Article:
cancerous,' – he replies, ` I am yielding to a surer decomposition.'
The humorous thief who drank a pot of beer at the gallows blew off the
froth because he had heard it was unhealthy ; but it will not add a
pang to the prisoner marched out to be shot, to assure him that the
pain in his knee threatens mortification. When the pleuro-pneumonia of
the cows raged, the butchers said that though the acute degree was
novel, there never was a time when this disease did not occur among
cattle. All men carry seeds of all distempers through life latent, and
we die without developing them ; such is the affirmative force of the
constitution ; but if you are enfeebled by any cause, some of these
sleeping seeds start and open. Meantime, at every stage we lose a foe.
At fifty years, 't is said, afflicted citizens lose their
sick-headaches. I hope this hegira is not as movable a feast as that
one I annually look for, when the horticulturists assure me that the
rose-bugs in our gardens disappear on the tenth of July ; they stay a
fortnight later in mine.' But be it as it may with the sick-headache, –
't is certain that graver headaches and heart-aches are lulled once for
all as we come up with certain goals of time. The passions have
answered their purpose : that slight but dread overweight with which in
each instance Nature secures the execution of her aim, drops off. To
keep man in the planet, she impresses the terror of death. To perfect
the commissariat, she implants in each a certain rapacity to get the
supply, and a little oversupply, of his wants. To insure the existence
of the race, she reinforces the sexual instinct, at the risk of
disorder, grief and pain.' To secure strength, she plants cruel hunger
and thirst, which so easily overdo their office, and invite disease.
But these temporary stays and shifts for the protection of the young
animal are shed as fast as they can be replaced by nobler resources. We
live in youth amidst this rabble of passions, quite too tender, quite
too hungry and irritable. Later, the interiors of mind and heart open,
and sup-ply grander motives. We learn the fatal compensations that wait
on every act. Then, one after another, this riotous time-destroying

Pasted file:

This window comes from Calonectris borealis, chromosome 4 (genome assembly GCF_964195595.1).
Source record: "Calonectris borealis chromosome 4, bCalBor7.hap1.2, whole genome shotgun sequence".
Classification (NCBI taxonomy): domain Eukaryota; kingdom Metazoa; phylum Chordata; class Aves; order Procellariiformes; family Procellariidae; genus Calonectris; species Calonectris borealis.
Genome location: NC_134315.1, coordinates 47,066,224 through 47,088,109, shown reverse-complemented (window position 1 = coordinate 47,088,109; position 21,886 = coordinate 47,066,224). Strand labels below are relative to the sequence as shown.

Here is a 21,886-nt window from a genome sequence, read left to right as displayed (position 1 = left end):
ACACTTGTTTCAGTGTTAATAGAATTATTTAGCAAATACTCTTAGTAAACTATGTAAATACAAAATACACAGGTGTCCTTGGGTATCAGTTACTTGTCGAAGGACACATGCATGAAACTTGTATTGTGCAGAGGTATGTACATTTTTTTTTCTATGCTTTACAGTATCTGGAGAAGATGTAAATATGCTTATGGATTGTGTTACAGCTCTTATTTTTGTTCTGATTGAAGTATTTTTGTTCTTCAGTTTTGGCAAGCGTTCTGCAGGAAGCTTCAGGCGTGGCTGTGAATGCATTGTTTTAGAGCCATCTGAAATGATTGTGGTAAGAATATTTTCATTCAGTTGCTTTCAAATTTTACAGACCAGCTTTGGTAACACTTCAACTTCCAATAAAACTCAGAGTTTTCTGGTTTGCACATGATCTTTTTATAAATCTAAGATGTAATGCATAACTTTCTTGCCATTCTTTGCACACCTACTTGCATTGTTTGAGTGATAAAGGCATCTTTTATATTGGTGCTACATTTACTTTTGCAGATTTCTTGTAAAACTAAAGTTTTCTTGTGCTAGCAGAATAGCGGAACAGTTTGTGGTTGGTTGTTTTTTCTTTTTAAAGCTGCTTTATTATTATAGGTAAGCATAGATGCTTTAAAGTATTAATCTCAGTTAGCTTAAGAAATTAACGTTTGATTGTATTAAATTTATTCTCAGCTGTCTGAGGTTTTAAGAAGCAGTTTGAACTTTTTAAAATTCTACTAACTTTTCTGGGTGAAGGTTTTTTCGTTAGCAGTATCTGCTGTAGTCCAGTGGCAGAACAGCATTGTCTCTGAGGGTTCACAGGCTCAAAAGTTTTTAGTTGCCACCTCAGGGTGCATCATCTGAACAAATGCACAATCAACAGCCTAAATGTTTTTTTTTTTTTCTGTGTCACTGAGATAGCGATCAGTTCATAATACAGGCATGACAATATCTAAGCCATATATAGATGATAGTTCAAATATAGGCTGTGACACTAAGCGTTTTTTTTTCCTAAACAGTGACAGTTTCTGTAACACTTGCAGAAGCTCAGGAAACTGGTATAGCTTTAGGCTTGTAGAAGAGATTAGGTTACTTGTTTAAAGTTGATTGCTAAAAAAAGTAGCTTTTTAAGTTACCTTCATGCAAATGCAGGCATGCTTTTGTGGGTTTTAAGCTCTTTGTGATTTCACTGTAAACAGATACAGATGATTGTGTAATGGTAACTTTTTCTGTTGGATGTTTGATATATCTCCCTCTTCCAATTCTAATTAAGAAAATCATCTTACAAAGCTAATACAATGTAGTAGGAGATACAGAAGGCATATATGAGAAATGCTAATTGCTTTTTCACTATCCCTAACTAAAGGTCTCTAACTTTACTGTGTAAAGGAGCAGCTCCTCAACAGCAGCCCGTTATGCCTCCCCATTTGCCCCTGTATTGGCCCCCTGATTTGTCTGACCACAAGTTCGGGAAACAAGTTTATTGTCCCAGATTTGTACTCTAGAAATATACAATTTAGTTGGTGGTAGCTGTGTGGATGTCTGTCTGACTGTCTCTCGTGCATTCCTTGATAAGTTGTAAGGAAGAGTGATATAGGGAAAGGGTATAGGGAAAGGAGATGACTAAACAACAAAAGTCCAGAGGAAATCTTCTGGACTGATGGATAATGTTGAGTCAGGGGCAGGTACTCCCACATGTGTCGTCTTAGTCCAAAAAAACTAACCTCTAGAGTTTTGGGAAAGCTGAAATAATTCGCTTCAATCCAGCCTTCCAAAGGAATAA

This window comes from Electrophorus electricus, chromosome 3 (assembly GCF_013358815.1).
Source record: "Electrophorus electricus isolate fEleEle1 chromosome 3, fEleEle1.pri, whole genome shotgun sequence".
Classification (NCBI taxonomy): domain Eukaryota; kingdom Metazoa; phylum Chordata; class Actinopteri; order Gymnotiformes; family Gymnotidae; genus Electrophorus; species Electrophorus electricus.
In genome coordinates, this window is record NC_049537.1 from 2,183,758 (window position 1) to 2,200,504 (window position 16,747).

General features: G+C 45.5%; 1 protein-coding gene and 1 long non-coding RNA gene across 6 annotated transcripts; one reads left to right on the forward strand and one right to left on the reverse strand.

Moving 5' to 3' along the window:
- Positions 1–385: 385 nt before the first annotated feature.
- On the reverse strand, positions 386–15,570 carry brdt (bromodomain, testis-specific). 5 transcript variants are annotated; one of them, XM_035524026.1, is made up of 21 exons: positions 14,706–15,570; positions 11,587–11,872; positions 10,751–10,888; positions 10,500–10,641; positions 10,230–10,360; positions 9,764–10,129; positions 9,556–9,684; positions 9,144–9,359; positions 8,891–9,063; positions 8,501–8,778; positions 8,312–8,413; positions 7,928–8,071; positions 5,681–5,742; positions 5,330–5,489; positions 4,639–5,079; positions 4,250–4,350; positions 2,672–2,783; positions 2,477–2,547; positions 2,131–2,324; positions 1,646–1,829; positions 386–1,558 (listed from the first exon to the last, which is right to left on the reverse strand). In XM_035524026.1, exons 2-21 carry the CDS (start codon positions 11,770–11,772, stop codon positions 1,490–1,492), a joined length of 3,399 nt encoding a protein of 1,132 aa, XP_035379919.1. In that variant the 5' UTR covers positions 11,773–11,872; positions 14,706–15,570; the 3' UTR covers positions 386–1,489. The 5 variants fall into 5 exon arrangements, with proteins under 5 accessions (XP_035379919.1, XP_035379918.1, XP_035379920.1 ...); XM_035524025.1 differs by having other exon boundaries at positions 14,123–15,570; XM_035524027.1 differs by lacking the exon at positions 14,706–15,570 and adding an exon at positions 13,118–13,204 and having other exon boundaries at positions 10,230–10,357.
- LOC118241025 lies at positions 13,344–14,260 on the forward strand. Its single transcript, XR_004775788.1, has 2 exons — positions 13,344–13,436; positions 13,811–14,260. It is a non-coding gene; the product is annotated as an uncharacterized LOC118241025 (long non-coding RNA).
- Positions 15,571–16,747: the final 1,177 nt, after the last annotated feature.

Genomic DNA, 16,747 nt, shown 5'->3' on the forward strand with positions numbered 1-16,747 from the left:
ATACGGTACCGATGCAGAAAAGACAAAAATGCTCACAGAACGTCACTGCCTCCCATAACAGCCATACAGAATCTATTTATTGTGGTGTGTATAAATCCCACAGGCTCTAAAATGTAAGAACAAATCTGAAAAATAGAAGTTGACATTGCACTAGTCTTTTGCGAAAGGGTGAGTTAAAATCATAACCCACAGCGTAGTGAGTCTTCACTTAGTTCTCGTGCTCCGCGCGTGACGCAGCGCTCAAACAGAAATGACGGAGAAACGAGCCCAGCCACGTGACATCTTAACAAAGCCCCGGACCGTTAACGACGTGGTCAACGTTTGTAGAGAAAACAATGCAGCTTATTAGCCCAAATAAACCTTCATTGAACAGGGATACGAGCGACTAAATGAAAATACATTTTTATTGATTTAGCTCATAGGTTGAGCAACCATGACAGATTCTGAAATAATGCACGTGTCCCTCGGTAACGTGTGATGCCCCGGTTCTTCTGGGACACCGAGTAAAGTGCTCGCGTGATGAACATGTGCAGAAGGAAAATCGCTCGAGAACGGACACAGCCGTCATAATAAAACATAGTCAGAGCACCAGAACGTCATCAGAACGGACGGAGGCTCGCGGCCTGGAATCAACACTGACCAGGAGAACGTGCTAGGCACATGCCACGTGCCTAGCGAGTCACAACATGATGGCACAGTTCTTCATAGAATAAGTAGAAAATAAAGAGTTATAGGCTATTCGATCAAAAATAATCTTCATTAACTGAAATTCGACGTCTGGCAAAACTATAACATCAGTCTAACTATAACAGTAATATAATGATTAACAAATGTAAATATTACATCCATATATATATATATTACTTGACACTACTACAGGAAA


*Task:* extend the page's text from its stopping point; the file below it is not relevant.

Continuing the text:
crew disappear.

I count it another capital advantage of age, this, that a success more
or less signifies nothing. Little by little it has amassed such a fund
of merit that it can very well afford to go on its credit when it
will.' When I chanced to meet the poet Wordsworth, then sixty-three
years old, he told me that " he had just had a fall and lost a tooth,
and when his companions were much concerned for the mischance, he had
replied that he was glad it had not happened forty years before." Well,
Nature takes care that we shall not lose our organs forty years too
soon. A lawyer argued a cause yesterday in the Supreme Court, and I was
struck with a certain air of levity and defiance which vastly became
him. Thirty years ago it was a serious concern to him whether his
pleading was good and effective. Now it is of importance to his client,
but of none to himself. It has been long already fixed what he can do
and cannot do, and his reputation does not gain or suffer from one or a
dozen new performances. If he should on a new occasion rise quite
beyond his mark and achieve somewhat great and extraordinary, that, of
course, would instantly tell ; but he may go below his mark with
impunity, and people will say, ' O, he had headache,' or ` He lost his
sleep for two nights.' What a lust of appearance, what a load of
anxieties that once degraded him he is thus rid of! Every one is
sensible of this cumulative advantage in living. All the good days
behind him are sponsors, who speak for him when he is silent, pay for
him when he has no money, introduce him where he has no letters, and
work for him when he sleeps.

A third felicity of age is that it has found expression. The youth
suffers not only from ungratified desires, but from powers untried, and